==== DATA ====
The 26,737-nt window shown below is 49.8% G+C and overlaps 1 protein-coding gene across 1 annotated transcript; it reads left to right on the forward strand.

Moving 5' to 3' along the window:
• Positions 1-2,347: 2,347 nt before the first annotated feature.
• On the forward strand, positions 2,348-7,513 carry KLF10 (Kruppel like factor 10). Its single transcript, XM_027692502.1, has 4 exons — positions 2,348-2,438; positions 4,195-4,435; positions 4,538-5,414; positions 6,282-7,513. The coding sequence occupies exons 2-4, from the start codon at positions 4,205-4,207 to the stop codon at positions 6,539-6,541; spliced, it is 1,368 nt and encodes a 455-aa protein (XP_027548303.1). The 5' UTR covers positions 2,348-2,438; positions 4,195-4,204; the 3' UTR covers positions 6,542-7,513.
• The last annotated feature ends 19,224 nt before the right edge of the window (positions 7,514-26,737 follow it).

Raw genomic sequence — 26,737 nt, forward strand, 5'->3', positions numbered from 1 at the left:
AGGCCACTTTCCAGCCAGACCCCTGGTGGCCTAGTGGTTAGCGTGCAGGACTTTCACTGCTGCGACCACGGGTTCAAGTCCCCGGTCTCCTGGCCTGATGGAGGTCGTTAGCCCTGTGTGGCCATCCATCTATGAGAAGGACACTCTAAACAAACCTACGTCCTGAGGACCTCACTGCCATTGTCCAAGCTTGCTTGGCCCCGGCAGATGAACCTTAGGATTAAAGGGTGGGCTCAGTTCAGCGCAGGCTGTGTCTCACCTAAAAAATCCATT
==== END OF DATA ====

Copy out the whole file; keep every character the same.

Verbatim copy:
The 26,737-nt window shown below is 49.8% G+C and overlaps 1 protein-coding gene across 1 annotated transcript; it reads left to right on the forward strand.

Moving 5' to 3' along the window:
• Positions 1-2,347: 2,347 nt before the first annotated feature.
• On the forward strand, positions 2,348-7,513 carry KLF10 (Kruppel like factor 10). Its single transcript, XM_027692502.1, has 4 exons — positions 2,348-2,438; positions 4,195-4,435; positions 4,538-5,414; positions 6,282-7,513. The coding sequence occupies exons 2-4, from the start codon at positions 4,205-4,207 to the stop codon at positions 6,539-6,541; spliced, it is 1,368 nt and encodes a 455-aa protein (XP_027548303.1). The 5' UTR covers positions 2,348-2,438; positions 4,195-4,204; the 3' UTR covers positions 6,542-7,513.
• The last annotated feature ends 19,224 nt before the right edge of the window (positions 7,514-26,737 follow it).

Raw genomic sequence — 26,737 nt, forward strand, 5'->3', positions numbered from 1 at the left:
AGGCCACTTTCCAGCCAGACCCCTGGTGGCCTAGTGGTTAGCGTGCAGGACTTTCACTGCTGCGACCACGGGTTCAAGTCCCCGGTCTCCTGGCCTGATGGAGGTCGTTAGCCCTGTGTGGCCATCCATCTATGAGAAGGACACTCTAAACAAACCTACGTCCTGAGGACCTCACTGCCATTGTCCAAGCTTGCTTGGCCCCGGCAGATGAACCTTAGGATTAAAGGGTGGGCTCAGTTCAGCGCAGGCTGTGTCTCACCTAAAAAATCCATT